Occipital angle of Broca ; horizontalization of the foramen magnum in the skull
Finally, François Clarac (CNRS, Timone, Marseille) has shown that the foramen magnum has become more and more anterior in the evolution of primates, which tends to increase the leverage of the extensors on the occiput, an essential phenomenon for keeping the head and the eyes horizontal (Fig. 5).
Centre of Gravity of the Head
This centre of gravity was the subject of an anatomical study published in Surgical Radiology Anatomy in 1986 . The so-called suspension method was applied to six cadaveric skulls from three women and three men weighing between 3.7 kg and 5.2 kg, with cranial indices ranging from 72 (dolichocephalic) to 85 (brachycephalic). The penetration points of Gardner’s tongs that allowed the centre of gravity of the head to be recognized were all projected over an area of one square centimetre above the tragus. Radiologically, the centre of gravity projected in the middle of the nasion-inion (external occipital protuberance) line. Slightly behind the sella turcica and directly above the external auditory canal (Table 1 and Figs. 6, 7, and 8). It is interesting to note in Fig. 9 that in the reference position, antagonizing anterior and posterior muscles maintain the head above the cervical spine. The lever arm of the weight of the head applied to the centre of gravity, previously described, is strictly equal to the lever arm of the extensor muscles inserted on the occipital aspect (Fig. 9); on the other hand, when the gaze is horizontal, the leverage of the extensors is greater than that of gravity (Fig. 10).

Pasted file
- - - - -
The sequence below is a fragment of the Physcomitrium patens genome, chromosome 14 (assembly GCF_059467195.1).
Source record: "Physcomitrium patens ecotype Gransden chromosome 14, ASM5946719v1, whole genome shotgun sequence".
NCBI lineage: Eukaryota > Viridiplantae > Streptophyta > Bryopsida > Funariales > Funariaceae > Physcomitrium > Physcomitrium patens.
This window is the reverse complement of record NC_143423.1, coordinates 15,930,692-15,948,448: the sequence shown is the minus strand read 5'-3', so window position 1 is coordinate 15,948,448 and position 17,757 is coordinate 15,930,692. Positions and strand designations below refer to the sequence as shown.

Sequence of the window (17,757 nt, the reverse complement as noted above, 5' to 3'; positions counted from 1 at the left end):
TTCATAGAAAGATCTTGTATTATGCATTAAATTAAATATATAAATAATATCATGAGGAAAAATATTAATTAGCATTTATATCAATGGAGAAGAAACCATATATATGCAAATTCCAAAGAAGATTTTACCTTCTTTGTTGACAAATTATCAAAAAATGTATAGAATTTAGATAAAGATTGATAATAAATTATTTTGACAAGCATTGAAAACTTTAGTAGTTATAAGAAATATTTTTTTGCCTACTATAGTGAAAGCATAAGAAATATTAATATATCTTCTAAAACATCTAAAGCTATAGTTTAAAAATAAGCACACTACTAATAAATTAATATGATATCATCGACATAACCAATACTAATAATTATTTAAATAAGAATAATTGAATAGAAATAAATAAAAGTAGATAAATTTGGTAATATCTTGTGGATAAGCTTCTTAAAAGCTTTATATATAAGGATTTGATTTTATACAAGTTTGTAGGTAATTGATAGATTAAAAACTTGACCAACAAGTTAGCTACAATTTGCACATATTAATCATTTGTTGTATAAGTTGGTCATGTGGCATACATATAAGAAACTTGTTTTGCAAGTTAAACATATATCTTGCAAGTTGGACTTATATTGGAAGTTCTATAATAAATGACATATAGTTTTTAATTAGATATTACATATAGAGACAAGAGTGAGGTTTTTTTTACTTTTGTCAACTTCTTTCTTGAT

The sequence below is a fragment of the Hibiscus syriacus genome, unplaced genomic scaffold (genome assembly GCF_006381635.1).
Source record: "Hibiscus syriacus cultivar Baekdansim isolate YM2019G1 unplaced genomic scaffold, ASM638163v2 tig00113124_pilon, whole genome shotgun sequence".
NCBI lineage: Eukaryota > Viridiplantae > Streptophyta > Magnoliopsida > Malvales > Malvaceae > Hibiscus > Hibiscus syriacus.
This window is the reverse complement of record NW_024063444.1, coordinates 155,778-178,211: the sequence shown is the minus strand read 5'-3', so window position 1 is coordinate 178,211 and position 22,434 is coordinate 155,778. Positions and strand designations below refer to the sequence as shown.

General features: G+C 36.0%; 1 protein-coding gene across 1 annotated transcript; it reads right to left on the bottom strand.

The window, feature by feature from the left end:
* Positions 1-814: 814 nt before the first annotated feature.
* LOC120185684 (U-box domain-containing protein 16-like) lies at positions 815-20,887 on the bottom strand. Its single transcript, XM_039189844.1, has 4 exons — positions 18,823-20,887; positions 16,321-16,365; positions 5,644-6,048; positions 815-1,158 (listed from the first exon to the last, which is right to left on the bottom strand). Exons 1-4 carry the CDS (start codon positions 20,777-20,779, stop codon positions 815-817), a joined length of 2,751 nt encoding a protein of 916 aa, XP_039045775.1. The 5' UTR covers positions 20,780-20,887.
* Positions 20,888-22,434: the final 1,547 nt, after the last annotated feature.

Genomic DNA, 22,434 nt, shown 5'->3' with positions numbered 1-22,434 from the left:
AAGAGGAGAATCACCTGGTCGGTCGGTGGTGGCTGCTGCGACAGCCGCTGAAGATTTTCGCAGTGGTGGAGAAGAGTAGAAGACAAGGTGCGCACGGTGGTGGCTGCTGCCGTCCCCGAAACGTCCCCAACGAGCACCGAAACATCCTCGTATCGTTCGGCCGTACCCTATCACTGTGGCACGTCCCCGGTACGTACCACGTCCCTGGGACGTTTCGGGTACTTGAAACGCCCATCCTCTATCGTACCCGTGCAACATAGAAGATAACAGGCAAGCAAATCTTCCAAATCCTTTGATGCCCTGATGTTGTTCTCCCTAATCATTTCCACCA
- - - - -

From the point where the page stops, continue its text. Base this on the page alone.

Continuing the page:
Centre of gravity of the head; characteristics of studied skulls